wherein the difference between the output of the second driver component and the output of the first driver component is controlled to provide a reduction in photoluminescence, with all display elements off, of at least 50% under an illuminance of at least 1000 lux from a source approximating a black body at a temperature of 5400K.
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9. Display driver circuitry for providing an improved contrast electroluminescent display, the electroluminescent display comprising a plurality of electroluminescent (EL) display elements, the display driver circuitry comprising:
a first driver to apply a first polarity drive to at least one first display element of said EL display elements to cause said at least one first display element to electroluminesce;
a second driver to apply a second polarity drive to at least one second display element of the EL display elements to at least partially quench photoluminescence from said at least one second display element wherein said second driver comprises a voltage generator to generate a voltage from a positive voltage power supply to said display driver circuitry,
a plurality of column switches to connect each column electrode to the first polarity drive or to ground; and
a plurality of row switches to selectively connect each row electrode to the second polarity drive or to ground;
wherein said first and second display elements comprise different display elements and said first and second polarity drives at least partially overlap in time,
wherein the display driver circuitry is configured to address said display by row-wise scanning by selectively connecting a row to ground and selectively connecting at least one column electrode to the first polarity drive whereby said at least one display element is illuminated;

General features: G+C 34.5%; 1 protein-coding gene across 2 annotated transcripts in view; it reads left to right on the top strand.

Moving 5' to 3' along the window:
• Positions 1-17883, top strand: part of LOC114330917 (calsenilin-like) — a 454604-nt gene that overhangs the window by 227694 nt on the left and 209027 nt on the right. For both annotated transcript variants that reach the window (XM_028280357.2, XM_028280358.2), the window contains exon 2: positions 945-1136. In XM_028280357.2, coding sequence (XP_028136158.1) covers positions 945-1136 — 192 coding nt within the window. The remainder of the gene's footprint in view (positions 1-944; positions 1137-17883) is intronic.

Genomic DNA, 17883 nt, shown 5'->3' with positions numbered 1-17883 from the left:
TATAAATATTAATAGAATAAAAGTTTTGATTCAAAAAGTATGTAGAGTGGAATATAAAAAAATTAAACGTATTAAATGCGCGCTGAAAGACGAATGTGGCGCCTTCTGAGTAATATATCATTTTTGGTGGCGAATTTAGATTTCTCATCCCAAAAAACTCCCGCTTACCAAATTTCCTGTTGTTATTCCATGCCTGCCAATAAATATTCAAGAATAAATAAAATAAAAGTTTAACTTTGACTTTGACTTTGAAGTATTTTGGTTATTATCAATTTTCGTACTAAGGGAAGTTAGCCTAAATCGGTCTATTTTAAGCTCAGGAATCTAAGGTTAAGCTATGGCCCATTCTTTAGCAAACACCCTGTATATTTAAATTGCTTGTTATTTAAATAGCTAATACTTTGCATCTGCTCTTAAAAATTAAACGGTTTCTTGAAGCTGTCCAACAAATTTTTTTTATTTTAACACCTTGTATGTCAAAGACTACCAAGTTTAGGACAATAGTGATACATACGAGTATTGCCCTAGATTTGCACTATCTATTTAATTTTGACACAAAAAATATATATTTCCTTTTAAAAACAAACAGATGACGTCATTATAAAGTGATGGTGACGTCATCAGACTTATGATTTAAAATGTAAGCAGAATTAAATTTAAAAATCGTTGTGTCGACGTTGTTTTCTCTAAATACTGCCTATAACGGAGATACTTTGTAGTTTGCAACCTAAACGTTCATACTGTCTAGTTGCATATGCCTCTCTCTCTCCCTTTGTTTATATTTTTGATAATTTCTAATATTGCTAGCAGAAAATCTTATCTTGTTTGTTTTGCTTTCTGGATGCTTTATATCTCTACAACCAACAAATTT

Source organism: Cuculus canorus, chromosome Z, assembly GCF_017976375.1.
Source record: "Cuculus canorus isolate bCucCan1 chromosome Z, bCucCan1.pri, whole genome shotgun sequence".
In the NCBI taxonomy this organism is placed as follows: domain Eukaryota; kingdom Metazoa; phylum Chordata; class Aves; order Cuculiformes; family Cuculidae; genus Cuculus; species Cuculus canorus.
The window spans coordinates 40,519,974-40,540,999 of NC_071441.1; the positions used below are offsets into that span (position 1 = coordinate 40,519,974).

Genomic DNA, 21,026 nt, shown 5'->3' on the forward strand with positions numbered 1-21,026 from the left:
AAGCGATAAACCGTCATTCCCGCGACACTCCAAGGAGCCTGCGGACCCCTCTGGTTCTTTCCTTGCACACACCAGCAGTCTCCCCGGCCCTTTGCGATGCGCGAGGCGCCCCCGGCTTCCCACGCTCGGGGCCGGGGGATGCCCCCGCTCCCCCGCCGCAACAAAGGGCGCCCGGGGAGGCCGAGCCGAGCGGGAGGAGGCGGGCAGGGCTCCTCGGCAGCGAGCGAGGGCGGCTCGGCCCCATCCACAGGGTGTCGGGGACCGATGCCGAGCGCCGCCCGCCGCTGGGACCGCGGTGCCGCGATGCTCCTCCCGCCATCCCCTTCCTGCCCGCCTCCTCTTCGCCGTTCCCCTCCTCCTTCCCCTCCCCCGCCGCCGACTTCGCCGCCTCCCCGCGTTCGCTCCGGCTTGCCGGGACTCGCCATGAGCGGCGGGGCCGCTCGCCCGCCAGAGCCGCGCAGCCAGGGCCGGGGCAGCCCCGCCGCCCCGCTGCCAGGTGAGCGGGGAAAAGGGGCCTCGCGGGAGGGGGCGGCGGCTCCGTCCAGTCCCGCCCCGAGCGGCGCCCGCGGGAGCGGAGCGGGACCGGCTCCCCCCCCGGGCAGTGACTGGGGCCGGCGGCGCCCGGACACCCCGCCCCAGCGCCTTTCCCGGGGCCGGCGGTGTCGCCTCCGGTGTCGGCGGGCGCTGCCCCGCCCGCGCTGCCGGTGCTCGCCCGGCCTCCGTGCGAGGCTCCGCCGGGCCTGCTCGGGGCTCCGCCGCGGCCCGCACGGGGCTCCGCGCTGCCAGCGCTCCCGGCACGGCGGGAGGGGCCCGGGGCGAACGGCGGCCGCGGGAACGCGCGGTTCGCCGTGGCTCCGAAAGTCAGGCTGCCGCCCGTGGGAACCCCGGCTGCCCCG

wherein the second driver is configured to provide sufficient reverse bias drive so that all non-scanned display elements connected to the same column electrode as said at least one illuminated first display element are reverse biased even though the non-scanned display elements are connected to the first driver which provides said forward drive to said at least one first display element;
wherein the output of the second driver is greater than the output of the first driver; and
wherein the difference between said output of the second driver and the output of the first driver is controlled to provide a reduction in photoluminescence, with all display elements off; of at least 50% under an illuminance of at least 1000 lux from a source approximating a black body at a temperature of 5400K.
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17. A method of using a display driver to improve contrast in a display comprising a plurality of light emitting diode display elements addressed by row-wise scanning, the method comprising: